The study was done using mice, but researchers at the Ohio State University are excited about what they have found so far: About half of the vaccenic acid consumed in milk fat is metabolized into conjugated linoleic acid (CLA). The process is called desaturation, explains Donald Palmquist, lead researcher on the study. And it sheds new light on the benefits of milk.

Vaccenic acid is found mainly in the milk and meat fats of cows and other ruminants. It occurs in these fats at concentrations up to five times greater than the concentration of CLA.

Palmquist and colleagues found that about 50 percent of the vaccenic acid stored in the tissues of test mice was desaturated to CLA, marking the first time the process has been quantified.

The finding demonstrates the importance of vaccenic-acid desaturation to the body's total supply of CLA, Palmquist said. There may be up to twice as much CLA available to the body than was previously estimated, he added.

"We don't know what all of the biological effects are, and there has been a rush in the food-fat industry to use CLA to lose weight, but it has not been shown effective in losing weight," he said. "The specific isomer highest in normal milk fat has been shown to be the isomer that has anticancer effects.

The digestive system of ruminants is key. Bacteria in the system break down food and forage, including plant cellulose, which humans can't digest. Unsaturated fatty acids in the food and forage are converted mostly into saturated fatty acids. The process is called biohydrogenation, and it forms, among other things, CLA and vaccenic acid.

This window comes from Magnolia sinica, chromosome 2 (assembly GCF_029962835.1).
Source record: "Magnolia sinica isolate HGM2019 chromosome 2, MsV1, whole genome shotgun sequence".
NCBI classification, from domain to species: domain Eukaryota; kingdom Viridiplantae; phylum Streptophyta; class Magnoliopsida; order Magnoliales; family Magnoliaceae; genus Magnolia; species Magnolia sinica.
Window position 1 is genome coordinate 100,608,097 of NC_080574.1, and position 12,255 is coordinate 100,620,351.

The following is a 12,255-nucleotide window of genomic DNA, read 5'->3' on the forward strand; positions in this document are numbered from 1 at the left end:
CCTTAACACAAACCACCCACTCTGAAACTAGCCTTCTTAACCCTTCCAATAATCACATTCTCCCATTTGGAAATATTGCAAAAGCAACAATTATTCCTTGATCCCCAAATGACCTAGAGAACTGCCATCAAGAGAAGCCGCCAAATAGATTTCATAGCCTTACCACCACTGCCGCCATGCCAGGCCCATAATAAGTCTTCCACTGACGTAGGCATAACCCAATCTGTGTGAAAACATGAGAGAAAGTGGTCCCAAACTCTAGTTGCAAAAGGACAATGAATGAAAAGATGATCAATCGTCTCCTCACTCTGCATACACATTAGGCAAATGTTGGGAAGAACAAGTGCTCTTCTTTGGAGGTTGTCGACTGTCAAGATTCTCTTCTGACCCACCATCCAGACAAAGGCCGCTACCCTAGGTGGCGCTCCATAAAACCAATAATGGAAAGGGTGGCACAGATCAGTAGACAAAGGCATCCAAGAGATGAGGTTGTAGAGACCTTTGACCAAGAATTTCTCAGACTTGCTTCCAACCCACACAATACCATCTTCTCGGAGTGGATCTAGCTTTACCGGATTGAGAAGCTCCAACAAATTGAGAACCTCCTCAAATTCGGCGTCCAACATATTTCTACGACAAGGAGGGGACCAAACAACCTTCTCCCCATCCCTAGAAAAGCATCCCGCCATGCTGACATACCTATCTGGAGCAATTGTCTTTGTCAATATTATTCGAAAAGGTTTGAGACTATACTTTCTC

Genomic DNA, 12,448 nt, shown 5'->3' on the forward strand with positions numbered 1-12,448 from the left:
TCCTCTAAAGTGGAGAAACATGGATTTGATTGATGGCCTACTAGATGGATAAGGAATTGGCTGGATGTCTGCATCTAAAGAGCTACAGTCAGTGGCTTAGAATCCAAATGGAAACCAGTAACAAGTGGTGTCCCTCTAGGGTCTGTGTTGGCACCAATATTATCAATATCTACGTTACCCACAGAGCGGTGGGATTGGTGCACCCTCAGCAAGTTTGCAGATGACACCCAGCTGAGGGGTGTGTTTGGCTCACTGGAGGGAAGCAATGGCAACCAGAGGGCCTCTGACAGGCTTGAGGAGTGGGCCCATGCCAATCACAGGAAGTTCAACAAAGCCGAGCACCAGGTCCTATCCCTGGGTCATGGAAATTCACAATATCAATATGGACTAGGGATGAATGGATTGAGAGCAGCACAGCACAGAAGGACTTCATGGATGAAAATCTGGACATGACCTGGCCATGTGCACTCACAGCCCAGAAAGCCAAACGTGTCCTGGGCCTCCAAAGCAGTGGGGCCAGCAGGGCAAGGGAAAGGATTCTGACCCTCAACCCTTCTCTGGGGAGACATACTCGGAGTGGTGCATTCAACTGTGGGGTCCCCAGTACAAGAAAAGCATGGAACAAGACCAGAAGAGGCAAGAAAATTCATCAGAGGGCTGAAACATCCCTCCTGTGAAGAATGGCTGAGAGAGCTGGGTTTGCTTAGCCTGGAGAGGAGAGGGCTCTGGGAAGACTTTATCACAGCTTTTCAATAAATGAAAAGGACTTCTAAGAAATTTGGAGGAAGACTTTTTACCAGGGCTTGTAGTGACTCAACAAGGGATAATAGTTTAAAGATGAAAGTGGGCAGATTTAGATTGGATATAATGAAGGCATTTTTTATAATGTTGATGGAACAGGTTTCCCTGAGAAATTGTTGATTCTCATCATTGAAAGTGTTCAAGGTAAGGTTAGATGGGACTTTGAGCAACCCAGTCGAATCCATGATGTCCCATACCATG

"Over the past 10 to 15 years, there has been a lot of interest in CLA and milk fat because [CLA] has been found in experimental animals and cell cultures to have strong anticancerous effects," Palmquist said. "Industries jumped in right away to try to create the product themselves. The problem is that you get a mixture of isomers, and different isomers have different biological effects. People should get their CLA from milk fat and not from synthetic pills."

CLA is the only fatty acid known to have anticarcinogenic properties. Still unknown is whether it works in the same way in humans.

The study, which appeared in the Journal of Nutrition, was recently recognized as a Fast-breaking Paper by ISI Essential Science Indicators, a research analysis and tracking service. According to ISI's Web site, Fast-breaking Papers are highly cited by other scientists and rank in the top one percent of research in their field — in this case, agricultural science — in the year of publication.

The study was supported by state and federal funds appropriated to the Ohio Agricultural Research and Development Center, which is the research arm of Ohio State's College of Food, Agricultural, and Environmental Sciences.

OSU press release